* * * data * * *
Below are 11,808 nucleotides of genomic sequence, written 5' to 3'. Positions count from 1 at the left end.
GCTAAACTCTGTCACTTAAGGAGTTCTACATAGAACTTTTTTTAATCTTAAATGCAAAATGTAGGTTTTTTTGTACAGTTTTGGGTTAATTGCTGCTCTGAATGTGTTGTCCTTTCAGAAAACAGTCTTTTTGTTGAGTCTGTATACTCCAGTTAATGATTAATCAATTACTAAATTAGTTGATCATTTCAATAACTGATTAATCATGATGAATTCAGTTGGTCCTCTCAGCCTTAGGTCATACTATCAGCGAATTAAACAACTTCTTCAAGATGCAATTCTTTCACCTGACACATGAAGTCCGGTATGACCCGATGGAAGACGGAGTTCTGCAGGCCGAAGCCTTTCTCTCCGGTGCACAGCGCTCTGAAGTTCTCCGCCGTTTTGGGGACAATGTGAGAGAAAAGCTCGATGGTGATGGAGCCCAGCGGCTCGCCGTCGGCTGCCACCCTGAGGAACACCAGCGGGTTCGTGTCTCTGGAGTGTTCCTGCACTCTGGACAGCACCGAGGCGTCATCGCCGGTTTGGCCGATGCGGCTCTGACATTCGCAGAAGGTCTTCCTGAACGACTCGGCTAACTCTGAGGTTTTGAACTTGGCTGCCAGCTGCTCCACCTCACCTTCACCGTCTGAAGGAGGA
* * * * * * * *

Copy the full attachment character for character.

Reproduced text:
Below are 11,808 nucleotides of genomic sequence, written 5' to 3'. Positions count from 1 at the left end.
GCTAAACTCTGTCACTTAAGGAGTTCTACATAGAACTTTTTTTAATCTTAAATGCAAAATGTAGGTTTTTTTGTACAGTTTTGGGTTAATTGCTGCTCTGAATGTGTTGTCCTTTCAGAAAACAGTCTTTTTGTTGAGTCTGTATACTCCAGTTAATGATTAATCAATTACTAAATTAGTTGATCATTTCAATAACTGATTAATCATGATGAATTCAGTTGGTCCTCTCAGCCTTAGGTCATACTATCAGCGAATTAAACAACTTCTTCAAGATGCAATTCTTTCACCTGACACATGAAGTCCGGTATGACCCGATGGAAGACGGAGTTCTGCAGGCCGAAGCCTTTCTCTCCGGTGCACAGCGCTCTGAAGTTCTCCGCCGTTTTGGGGACAATGTGAGAGAAAAGCTCGATGGTGATGGAGCCCAGCGGCTCGCCGTCGGCTGCCACCCTGAGGAACACCAGCGGGTTCGTGTCTCTGGAGTGTTCCTGCACTCTGGACAGCACCGAGGCGTCATCGCCGGTTTGGCCGATGCGGCTCTGACATTCGCAGAAGGTCTTCCTGAACGACTCGGCTAACTCTGAGGTTTTGAACTTGGCTGCCAGCTGCTCCACCTCACCTTCACCGTCTGAAGGAGGA